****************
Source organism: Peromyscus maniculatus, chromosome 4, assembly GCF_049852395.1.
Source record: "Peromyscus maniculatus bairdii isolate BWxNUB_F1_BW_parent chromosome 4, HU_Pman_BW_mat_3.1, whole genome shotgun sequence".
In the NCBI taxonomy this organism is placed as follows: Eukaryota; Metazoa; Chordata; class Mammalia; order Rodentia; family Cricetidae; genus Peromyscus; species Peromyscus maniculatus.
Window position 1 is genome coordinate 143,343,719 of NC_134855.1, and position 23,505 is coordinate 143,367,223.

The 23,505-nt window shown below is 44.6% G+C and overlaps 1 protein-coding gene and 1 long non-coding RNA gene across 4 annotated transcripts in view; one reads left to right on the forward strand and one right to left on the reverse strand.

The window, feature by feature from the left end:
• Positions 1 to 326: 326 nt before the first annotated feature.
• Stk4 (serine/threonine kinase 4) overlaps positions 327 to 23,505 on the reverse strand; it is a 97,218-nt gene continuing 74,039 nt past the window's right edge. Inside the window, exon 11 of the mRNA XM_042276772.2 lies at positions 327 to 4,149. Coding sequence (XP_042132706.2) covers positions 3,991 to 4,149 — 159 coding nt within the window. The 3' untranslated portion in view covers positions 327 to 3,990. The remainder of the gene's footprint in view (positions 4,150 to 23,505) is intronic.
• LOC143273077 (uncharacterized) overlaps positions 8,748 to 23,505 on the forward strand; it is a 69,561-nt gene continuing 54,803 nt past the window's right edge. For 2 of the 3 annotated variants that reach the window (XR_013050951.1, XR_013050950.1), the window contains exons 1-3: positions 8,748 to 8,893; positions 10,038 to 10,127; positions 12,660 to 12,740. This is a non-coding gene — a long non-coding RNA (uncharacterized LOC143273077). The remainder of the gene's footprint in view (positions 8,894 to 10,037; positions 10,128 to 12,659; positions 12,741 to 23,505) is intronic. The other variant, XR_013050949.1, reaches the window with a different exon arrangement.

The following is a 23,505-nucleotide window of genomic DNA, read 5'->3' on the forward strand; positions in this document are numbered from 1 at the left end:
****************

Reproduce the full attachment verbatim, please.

Source organism: Peromyscus maniculatus, chromosome 4, assembly GCF_049852395.1.
Source record: "Peromyscus maniculatus bairdii isolate BWxNUB_F1_BW_parent chromosome 4, HU_Pman_BW_mat_3.1, whole genome shotgun sequence".
In the NCBI taxonomy this organism is placed as follows: Eukaryota; Metazoa; Chordata; class Mammalia; order Rodentia; family Cricetidae; genus Peromyscus; species Peromyscus maniculatus.
Window position 1 is genome coordinate 143,343,719 of NC_134855.1, and position 23,505 is coordinate 143,367,223.

The 23,505-nt window shown below is 44.6% G+C and overlaps 1 protein-coding gene and 1 long non-coding RNA gene across 4 annotated transcripts in view; one reads left to right on the forward strand and one right to left on the reverse strand.

The window, feature by feature from the left end:
• Positions 1 to 326: 326 nt before the first annotated feature.
• Stk4 (serine/threonine kinase 4) overlaps positions 327 to 23,505 on the reverse strand; it is a 97,218-nt gene continuing 74,039 nt past the window's right edge. Inside the window, exon 11 of the mRNA XM_042276772.2 lies at positions 327 to 4,149. Coding sequence (XP_042132706.2) covers positions 3,991 to 4,149 — 159 coding nt within the window. The 3' untranslated portion in view covers positions 327 to 3,990. The remainder of the gene's footprint in view (positions 4,150 to 23,505) is intronic.
• LOC143273077 (uncharacterized) overlaps positions 8,748 to 23,505 on the forward strand; it is a 69,561-nt gene continuing 54,803 nt past the window's right edge. For 2 of the 3 annotated variants that reach the window (XR_013050951.1, XR_013050950.1), the window contains exons 1-3: positions 8,748 to 8,893; positions 10,038 to 10,127; positions 12,660 to 12,740. This is a non-coding gene — a long non-coding RNA (uncharacterized LOC143273077). The remainder of the gene's footprint in view (positions 8,894 to 10,037; positions 10,128 to 12,659; positions 12,741 to 23,505) is intronic. The other variant, XR_013050949.1, reaches the window with a different exon arrangement.

The following is a 23,505-nucleotide window of genomic DNA, read 5'->3' on the forward strand; positions in this document are numbered from 1 at the left end: